Given all of the complexities we discussed for the investors as they evaluate health AI solutions, you think there’s plenty to worry about already for potential investors. Well, maybe! Another issue that I think the investors should keep in mind is that the development, implementation, and maintenance of health AI solutions is complicated. That means a startup with an innovative solution may not be equipped to solve all of the ancillary issues that need to be addressed before the buyers can start using those solutions. But, larger companies with all of their resources may be better positioned to take on this complex process. The size of the prize is large enough that it could be worth their while.
Allow me to introduce Nuance AI Marketplace, an open platform that’s designed to help developers, data scientists and radiologists to accelerate the development, deployment and adoption of AI in medical imaging. The company has a partnership with the Massachusetts General Hospital (MGH) to make their internally developed radiology algorithms available in the Nuance AI Marketplace. Some are FDA-approved. This means that commercial companies with FDA-approved radiology algorithms that perform the same function are competing with MGH on the Nuance marketplace.
Once on the Nuance marketplace, the algorithms can be directly embedded into radiologists’ workflows using reporting tools like Nuance PowerScribe One. This shows that larger companies, like Nuance, are carving out key roles for themselves. They don’t necessarily need to develop the algorithms, but they can make them available to everyone once they’re cleared by the FDA. Since Nuance is helping with the implementation of medical algorithms for health systems and providers, it incentivizes them to buy the Nuance platform so that they can find and activate AI solutions quicker and more easily.
For smaller companies, there are many pitfalls in getting into the AI business. They include having to assemble large, well-annotated data sets, the ability to use huge amounts of computing power, and the technical skills required to build the models and integrate them into the complex web of information systems at health centers. This may be beyond the reach of smaller, more innovative companies which could develop algorithms, but which might struggle to operationalize them. As such, larger companies like Nuance could create the ecosystem that these algorithms will launch in. This means that the established companies with diverse capabilities will be vital for the future of AI in Healthcare.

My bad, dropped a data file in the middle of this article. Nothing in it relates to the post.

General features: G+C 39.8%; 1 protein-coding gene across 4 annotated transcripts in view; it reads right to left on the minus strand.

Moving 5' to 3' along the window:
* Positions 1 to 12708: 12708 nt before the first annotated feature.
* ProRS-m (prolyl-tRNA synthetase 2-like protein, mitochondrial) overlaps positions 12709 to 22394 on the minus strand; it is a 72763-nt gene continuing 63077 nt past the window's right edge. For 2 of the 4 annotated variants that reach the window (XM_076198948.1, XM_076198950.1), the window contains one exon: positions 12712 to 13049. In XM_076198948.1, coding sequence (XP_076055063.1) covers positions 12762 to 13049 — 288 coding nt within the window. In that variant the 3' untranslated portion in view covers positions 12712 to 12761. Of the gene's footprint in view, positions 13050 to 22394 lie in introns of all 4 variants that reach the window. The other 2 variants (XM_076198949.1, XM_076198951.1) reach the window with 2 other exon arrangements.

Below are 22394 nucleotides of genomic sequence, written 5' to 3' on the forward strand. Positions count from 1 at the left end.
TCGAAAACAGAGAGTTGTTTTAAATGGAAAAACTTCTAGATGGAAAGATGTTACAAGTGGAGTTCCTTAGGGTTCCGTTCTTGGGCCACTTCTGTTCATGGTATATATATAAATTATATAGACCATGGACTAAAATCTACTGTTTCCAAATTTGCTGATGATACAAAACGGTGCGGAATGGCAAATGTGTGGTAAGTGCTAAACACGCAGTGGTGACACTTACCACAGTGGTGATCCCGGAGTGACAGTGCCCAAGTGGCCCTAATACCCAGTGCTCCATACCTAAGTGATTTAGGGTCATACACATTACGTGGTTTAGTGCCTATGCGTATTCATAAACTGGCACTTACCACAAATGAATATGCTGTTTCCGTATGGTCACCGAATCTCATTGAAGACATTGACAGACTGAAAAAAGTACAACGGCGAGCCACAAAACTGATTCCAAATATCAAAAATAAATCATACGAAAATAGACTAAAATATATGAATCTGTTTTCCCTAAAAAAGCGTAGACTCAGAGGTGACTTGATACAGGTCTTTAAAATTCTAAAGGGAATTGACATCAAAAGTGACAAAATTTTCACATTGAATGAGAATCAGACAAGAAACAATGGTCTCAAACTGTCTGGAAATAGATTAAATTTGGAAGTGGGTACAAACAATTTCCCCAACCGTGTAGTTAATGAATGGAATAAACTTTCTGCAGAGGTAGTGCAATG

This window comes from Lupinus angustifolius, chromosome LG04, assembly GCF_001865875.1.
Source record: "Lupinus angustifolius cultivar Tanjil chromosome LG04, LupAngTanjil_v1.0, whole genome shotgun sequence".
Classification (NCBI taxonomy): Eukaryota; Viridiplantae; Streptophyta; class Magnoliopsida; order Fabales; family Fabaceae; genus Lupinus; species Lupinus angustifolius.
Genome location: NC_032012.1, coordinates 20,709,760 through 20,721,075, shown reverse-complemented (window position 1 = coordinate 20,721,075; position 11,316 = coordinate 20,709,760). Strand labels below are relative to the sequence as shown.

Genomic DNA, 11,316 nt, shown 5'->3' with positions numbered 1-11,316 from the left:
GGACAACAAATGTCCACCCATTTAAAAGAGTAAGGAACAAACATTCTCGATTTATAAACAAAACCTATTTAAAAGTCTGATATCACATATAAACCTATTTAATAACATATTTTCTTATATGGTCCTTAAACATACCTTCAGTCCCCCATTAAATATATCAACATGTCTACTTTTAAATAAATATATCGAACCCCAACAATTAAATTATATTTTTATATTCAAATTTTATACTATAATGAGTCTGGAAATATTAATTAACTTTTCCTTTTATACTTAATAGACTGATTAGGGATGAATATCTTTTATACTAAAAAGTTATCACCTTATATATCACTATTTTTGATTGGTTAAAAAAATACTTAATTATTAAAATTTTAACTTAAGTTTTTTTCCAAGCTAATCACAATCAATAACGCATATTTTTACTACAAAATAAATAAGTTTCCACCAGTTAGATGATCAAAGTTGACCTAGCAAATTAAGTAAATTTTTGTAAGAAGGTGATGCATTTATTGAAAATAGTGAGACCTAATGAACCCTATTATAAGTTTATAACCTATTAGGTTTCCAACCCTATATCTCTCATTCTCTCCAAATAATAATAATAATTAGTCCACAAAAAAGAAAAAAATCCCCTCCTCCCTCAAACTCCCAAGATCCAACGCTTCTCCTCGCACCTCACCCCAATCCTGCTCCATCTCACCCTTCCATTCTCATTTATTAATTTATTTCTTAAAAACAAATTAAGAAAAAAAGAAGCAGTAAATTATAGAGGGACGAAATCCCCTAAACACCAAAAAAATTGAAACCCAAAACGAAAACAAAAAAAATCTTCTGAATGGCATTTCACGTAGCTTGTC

Philips has developed an AI-based tool called Illumeo, for radiologists, which can display contextual information about patients alongside their images so that physicians don’t need to hunt around for that information.9 Better still, it can anticipate radiologists’ needs, such as by automatically suggesting the right tools to use to measure and analyze blood vessels. It can even learn individual user preferences, or what’s known in the industry as radiologists’ “hanging protocol”.10 Phillips is one of the major hardware and software vendors for radiology, and incorporating new AI solutions into their existing user-base would allow their customers to benefit from these solutions inside their existing workflows. This highlights opportunities for the companies developing these solutions to interface and fit inside legacy systems—or even to develop them specifically for those systems. That would improve the odds of a successful exit.
I don’t believe this is necessarily something that should keep investors from investing in a promising health AI solution. If you’re evaluating an investment opportunity in this sector, the company should show that they understand the ecosystem that they will be playing in and how they plan to protect their product and business model against the bigger players. Better yet, how do they plan to build it so they become an appetizing acquisition target for those larger companies.